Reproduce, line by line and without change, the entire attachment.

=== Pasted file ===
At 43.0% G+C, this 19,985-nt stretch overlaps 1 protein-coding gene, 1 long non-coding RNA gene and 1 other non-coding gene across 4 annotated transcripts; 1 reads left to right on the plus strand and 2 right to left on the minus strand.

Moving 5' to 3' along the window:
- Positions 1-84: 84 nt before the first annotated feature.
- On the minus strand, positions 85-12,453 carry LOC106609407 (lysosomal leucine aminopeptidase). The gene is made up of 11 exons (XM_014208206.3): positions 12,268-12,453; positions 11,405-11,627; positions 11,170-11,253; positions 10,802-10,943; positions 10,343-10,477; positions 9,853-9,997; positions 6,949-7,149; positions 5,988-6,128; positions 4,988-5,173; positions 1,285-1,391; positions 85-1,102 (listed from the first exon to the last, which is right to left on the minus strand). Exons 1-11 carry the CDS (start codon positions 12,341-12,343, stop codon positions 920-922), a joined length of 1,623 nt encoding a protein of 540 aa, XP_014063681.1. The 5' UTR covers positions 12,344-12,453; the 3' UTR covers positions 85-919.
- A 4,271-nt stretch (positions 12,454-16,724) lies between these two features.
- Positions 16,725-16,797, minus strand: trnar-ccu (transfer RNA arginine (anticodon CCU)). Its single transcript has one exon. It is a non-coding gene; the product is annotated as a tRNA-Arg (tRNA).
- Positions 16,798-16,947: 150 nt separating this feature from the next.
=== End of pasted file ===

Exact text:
At 43.0% G+C, this 19,985-nt stretch overlaps 1 protein-coding gene, 1 long non-coding RNA gene and 1 other non-coding gene across 4 annotated transcripts; 1 reads left to right on the plus strand and 2 right to left on the minus strand.

Moving 5' to 3' along the window:
- Positions 1-84: 84 nt before the first annotated feature.
- On the minus strand, positions 85-12,453 carry LOC106609407 (lysosomal leucine aminopeptidase). The gene is made up of 11 exons (XM_014208206.3): positions 12,268-12,453; positions 11,405-11,627; positions 11,170-11,253; positions 10,802-10,943; positions 10,343-10,477; positions 9,853-9,997; positions 6,949-7,149; positions 5,988-6,128; positions 4,988-5,173; positions 1,285-1,391; positions 85-1,102 (listed from the first exon to the last, which is right to left on the minus strand). Exons 1-11 carry the CDS (start codon positions 12,341-12,343, stop codon positions 920-922), a joined length of 1,623 nt encoding a protein of 540 aa, XP_014063681.1. The 5' UTR covers positions 12,344-12,453; the 3' UTR covers positions 85-919.
- A 4,271-nt stretch (positions 12,454-16,724) lies between these two features.
- Positions 16,725-16,797, minus strand: trnar-ccu (transfer RNA arginine (anticodon CCU)). Its single transcript has one exon. It is a non-coding gene; the product is annotated as a tRNA-Arg (tRNA).
- Positions 16,798-16,947: 150 nt separating this feature from the next.